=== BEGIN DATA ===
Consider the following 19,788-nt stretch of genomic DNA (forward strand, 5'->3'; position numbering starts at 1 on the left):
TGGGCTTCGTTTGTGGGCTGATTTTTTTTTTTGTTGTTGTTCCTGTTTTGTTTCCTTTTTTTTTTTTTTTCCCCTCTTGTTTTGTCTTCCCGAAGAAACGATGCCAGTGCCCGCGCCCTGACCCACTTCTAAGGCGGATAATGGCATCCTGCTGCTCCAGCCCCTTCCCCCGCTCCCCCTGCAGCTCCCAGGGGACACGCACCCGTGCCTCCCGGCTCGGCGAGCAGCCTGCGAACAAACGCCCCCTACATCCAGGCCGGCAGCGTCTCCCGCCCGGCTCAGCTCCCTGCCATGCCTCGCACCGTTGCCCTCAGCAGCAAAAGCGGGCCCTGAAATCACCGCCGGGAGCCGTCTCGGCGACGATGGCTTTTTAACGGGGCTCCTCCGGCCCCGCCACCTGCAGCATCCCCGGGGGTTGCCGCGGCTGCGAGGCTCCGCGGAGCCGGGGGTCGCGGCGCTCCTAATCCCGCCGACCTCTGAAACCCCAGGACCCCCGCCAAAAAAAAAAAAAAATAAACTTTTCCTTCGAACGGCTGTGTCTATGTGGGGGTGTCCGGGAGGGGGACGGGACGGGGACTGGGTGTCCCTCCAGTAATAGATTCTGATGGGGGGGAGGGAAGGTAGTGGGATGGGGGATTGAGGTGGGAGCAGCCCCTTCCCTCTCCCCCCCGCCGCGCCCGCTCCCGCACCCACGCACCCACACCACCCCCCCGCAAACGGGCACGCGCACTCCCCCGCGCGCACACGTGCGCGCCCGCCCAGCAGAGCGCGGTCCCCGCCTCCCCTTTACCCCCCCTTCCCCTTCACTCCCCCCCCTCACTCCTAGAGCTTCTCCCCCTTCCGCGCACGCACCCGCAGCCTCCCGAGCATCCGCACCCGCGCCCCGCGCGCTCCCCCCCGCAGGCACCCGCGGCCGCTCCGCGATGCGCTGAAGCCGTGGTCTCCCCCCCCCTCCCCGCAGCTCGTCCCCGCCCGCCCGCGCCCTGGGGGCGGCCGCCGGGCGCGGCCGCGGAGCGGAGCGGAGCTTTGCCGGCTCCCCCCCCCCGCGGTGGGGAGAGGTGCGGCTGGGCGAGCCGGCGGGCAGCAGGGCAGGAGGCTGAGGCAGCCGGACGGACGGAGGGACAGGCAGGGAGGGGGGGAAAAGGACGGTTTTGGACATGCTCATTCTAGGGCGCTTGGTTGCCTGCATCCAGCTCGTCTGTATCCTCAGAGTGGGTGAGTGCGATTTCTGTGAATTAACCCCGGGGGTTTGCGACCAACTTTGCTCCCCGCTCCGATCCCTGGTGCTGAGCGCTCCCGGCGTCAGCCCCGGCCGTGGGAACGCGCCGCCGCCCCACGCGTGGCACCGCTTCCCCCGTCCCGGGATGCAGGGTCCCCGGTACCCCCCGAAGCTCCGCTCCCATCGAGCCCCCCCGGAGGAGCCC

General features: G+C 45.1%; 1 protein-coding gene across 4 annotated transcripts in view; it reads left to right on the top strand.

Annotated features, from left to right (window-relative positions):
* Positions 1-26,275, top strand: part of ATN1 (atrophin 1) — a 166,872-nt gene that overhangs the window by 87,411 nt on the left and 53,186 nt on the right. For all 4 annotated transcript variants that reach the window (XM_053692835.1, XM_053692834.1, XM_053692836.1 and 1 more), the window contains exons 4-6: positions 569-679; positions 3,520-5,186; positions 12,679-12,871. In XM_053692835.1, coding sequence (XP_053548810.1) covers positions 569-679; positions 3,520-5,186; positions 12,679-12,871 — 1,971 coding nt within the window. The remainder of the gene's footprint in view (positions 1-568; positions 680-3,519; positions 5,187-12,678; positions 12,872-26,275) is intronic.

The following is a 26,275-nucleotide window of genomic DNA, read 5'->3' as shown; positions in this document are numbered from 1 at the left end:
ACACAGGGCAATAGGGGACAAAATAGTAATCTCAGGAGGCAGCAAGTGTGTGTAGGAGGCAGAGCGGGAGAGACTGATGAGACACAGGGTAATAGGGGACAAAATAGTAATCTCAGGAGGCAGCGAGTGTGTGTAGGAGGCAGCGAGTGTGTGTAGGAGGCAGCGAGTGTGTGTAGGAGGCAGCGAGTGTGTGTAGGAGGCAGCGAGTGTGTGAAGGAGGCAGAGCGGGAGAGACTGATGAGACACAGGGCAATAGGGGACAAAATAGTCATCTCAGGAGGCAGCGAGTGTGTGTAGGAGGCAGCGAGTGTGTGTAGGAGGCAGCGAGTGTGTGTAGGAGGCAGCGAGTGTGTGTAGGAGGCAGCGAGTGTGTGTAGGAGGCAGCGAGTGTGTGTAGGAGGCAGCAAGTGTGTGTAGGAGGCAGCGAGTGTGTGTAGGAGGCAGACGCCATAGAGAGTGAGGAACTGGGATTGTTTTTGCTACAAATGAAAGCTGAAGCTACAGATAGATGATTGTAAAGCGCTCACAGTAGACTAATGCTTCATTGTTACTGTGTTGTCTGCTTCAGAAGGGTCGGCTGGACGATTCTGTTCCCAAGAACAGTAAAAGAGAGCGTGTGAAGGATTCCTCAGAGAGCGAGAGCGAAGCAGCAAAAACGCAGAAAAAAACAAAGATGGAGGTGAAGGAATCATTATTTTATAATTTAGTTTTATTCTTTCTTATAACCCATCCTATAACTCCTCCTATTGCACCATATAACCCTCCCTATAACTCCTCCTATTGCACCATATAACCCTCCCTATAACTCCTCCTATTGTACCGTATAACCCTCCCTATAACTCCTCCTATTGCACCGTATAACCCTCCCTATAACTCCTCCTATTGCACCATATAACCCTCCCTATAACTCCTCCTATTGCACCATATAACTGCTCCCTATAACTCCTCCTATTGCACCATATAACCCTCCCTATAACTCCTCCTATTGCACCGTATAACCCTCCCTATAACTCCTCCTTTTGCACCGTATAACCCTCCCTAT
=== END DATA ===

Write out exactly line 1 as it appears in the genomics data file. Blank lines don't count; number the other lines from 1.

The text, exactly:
Consider the following 19,788-nt stretch of genomic DNA (forward strand, 5'->3'; position numbering starts at 1 on the left):